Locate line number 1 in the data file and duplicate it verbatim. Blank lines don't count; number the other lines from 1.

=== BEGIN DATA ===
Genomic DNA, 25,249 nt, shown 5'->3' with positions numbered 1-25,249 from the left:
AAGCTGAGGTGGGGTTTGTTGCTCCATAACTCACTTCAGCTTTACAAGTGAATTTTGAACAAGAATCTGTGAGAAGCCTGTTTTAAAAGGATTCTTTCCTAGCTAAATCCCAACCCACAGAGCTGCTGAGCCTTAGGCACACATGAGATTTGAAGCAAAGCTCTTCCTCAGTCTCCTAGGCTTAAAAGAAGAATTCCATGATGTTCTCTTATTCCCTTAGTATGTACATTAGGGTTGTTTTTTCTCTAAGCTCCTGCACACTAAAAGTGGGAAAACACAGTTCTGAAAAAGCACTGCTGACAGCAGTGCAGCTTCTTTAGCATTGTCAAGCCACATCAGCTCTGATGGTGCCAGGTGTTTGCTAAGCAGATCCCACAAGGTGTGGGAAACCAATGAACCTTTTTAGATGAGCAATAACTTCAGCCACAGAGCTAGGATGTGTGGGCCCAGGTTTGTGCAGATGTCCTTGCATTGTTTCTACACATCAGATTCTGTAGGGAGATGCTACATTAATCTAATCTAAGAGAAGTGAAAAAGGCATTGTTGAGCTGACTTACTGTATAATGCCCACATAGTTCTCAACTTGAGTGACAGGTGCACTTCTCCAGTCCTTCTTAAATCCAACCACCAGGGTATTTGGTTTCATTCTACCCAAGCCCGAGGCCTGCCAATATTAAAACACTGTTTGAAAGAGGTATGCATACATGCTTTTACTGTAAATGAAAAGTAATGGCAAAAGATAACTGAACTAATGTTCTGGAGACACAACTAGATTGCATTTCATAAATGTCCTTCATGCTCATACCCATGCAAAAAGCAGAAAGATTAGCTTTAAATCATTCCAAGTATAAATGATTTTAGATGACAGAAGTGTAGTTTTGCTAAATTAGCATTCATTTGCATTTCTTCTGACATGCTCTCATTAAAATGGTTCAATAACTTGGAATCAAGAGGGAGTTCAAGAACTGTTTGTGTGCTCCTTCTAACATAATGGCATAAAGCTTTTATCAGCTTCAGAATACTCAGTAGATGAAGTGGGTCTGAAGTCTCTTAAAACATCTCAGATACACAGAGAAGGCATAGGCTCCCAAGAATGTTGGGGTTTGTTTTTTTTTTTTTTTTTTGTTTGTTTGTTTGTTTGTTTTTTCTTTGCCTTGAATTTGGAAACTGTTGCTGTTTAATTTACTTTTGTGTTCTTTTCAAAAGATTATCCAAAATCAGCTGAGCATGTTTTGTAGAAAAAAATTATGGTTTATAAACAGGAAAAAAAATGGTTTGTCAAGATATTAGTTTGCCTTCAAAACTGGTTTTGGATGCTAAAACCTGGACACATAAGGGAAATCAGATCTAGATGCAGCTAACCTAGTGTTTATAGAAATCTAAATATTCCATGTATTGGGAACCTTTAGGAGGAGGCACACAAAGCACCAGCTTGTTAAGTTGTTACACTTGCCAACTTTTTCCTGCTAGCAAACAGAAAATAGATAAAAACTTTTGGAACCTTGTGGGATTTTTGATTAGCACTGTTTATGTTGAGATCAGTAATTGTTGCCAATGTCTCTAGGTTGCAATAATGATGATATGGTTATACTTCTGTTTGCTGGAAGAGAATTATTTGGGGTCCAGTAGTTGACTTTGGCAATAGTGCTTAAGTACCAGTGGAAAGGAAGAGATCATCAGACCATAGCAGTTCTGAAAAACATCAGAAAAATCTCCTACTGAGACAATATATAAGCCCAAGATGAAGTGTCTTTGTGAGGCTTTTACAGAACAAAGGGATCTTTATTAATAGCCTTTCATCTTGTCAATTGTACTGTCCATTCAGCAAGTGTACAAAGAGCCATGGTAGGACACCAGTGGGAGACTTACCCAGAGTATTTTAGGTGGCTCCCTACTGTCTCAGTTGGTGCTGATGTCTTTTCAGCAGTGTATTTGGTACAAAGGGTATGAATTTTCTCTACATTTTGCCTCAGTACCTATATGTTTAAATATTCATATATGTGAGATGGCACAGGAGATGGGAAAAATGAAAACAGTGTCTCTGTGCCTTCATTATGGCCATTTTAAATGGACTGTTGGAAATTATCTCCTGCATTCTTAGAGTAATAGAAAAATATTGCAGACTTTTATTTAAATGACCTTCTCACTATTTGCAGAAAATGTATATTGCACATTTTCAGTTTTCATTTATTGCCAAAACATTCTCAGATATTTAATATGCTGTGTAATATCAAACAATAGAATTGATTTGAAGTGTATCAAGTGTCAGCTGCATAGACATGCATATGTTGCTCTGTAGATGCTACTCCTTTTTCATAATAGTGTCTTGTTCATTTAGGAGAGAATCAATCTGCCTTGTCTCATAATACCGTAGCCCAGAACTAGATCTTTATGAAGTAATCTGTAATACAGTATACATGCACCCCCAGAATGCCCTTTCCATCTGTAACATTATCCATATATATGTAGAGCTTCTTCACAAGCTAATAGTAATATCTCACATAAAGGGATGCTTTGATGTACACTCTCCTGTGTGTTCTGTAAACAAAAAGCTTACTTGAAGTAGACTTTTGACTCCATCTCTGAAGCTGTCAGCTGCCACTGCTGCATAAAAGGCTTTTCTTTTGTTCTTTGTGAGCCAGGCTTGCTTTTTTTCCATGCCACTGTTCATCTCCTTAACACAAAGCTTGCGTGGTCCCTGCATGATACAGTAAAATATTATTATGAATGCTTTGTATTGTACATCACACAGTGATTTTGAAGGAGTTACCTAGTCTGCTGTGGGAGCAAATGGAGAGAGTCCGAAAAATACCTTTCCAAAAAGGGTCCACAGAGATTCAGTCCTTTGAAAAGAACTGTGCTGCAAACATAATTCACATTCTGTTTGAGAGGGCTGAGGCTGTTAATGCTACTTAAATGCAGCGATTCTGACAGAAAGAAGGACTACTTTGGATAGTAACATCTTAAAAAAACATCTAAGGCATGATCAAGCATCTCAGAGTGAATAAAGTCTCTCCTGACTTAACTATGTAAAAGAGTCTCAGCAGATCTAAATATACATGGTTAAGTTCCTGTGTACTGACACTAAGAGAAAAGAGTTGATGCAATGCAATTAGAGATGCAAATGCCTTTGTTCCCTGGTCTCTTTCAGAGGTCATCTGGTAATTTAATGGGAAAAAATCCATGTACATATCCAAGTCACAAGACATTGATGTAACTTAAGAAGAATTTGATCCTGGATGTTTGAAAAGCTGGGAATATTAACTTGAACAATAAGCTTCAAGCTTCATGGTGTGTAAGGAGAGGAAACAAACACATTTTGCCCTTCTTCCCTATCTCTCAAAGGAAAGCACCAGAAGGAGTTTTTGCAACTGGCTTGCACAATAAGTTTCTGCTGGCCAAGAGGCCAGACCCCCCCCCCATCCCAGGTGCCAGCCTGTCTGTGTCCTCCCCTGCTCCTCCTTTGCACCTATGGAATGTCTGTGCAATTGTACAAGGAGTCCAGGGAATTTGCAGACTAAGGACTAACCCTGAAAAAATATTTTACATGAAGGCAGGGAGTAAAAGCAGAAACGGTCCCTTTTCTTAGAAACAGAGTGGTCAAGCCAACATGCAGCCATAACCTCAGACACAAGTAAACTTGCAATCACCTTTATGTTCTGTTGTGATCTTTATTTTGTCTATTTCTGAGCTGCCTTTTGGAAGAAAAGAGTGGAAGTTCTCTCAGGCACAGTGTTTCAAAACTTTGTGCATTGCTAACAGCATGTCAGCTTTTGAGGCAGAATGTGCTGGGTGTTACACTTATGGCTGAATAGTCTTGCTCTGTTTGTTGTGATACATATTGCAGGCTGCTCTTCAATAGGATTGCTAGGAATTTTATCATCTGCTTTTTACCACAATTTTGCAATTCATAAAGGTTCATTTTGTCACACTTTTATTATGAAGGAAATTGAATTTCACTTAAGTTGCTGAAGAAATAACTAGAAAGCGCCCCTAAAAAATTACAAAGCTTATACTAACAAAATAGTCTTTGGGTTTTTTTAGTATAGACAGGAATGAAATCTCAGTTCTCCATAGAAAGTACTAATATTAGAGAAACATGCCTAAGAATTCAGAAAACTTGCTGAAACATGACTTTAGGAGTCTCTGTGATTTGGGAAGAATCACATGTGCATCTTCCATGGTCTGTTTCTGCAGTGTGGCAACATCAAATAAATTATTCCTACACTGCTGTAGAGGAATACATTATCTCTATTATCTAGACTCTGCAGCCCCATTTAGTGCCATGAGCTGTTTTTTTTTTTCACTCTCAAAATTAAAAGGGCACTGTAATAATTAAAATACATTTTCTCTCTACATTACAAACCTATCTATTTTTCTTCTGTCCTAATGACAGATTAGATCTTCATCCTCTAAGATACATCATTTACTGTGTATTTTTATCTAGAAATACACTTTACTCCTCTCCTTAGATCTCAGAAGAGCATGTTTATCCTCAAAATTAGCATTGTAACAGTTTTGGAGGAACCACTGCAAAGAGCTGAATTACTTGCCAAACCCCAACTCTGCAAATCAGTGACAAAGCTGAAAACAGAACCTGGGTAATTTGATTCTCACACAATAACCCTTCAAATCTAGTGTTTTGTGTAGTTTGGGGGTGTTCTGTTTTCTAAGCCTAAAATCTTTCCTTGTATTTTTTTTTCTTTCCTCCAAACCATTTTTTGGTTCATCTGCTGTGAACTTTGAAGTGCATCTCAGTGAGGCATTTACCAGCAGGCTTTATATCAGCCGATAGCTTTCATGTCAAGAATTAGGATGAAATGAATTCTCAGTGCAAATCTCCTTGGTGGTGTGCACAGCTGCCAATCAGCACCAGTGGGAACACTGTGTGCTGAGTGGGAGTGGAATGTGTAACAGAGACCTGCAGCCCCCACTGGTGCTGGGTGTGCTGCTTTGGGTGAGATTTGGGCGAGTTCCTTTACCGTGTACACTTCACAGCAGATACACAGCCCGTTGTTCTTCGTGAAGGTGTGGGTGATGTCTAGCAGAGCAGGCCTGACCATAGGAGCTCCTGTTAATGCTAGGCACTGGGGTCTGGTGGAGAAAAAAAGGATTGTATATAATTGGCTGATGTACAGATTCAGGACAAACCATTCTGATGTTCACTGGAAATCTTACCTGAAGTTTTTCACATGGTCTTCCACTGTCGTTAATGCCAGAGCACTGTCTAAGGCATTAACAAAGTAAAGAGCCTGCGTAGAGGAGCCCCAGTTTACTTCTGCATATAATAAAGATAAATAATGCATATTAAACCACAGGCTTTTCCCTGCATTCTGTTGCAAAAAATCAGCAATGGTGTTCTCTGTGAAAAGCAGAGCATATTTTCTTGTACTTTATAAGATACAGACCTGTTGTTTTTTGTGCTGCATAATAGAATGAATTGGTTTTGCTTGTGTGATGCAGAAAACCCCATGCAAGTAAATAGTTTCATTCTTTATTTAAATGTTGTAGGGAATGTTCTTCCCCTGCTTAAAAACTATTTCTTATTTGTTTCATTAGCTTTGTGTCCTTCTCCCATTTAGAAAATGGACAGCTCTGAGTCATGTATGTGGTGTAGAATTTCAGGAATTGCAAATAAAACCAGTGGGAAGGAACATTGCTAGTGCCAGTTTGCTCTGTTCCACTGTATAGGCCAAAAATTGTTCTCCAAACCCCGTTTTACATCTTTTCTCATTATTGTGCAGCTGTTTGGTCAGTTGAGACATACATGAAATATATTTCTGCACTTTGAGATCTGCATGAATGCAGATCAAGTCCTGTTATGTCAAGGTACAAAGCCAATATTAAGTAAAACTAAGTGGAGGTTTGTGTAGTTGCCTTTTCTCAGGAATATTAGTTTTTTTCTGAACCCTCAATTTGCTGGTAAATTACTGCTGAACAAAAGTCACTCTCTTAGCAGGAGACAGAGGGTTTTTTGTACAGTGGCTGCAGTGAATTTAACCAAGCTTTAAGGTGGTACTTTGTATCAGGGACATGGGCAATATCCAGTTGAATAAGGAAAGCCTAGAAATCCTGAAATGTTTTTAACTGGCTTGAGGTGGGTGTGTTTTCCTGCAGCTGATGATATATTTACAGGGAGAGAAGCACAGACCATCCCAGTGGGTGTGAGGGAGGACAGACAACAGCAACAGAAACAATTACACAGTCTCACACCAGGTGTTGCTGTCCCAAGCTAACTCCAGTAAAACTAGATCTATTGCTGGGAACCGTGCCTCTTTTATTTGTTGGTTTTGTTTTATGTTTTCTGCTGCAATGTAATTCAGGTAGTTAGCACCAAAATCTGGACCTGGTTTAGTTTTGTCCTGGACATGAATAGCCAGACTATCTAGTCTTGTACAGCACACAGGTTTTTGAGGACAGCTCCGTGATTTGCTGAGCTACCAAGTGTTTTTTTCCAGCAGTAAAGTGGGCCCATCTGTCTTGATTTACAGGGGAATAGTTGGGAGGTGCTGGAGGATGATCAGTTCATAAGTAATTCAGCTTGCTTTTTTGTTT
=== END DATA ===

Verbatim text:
Genomic DNA, 25,249 nt, shown 5'->3' with positions numbered 1-25,249 from the left: